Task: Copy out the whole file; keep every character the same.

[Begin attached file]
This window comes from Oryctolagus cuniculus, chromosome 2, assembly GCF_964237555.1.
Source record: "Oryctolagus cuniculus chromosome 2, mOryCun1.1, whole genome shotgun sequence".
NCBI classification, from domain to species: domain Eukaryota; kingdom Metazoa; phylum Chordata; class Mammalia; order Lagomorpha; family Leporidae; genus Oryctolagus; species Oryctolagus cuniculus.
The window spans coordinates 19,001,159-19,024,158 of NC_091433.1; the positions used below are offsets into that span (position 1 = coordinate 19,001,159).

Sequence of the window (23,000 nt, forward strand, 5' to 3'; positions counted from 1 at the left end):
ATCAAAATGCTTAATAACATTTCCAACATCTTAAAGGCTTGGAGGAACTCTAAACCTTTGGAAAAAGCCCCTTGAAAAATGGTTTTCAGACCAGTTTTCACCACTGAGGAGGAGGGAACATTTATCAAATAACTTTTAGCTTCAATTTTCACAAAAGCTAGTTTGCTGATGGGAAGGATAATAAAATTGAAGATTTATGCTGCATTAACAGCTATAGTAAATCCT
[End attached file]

This window comes from Oryctolagus cuniculus, chromosome 2, assembly GCF_964237555.1.
Source record: "Oryctolagus cuniculus chromosome 2, mOryCun1.1, whole genome shotgun sequence".
NCBI classification, from domain to species: domain Eukaryota; kingdom Metazoa; phylum Chordata; class Mammalia; order Lagomorpha; family Leporidae; genus Oryctolagus; species Oryctolagus cuniculus.
The window spans coordinates 19,001,159-19,024,158 of NC_091433.1; the positions used below are offsets into that span (position 1 = coordinate 19,001,159).

Sequence of the window (23,000 nt, forward strand, 5' to 3'; positions counted from 1 at the left end):
ATCAAAATGCTTAATAACATTTCCAACATCTTAAAGGCTTGGAGGAACTCTAAACCTTTGGAAAAAGCCCCTTGAAAAATGGTTTTCAGACCAGTTTTCACCACTGAGGAGGAGGGAACATTTATCAAATAACTTTTAGCTTCAATTTTCACAAAAGCTAGTTTGCTGATGGGAAGGATAATAAAATTGAAGATTTATGCTGCATTAACAGCTATAGTAAATCCT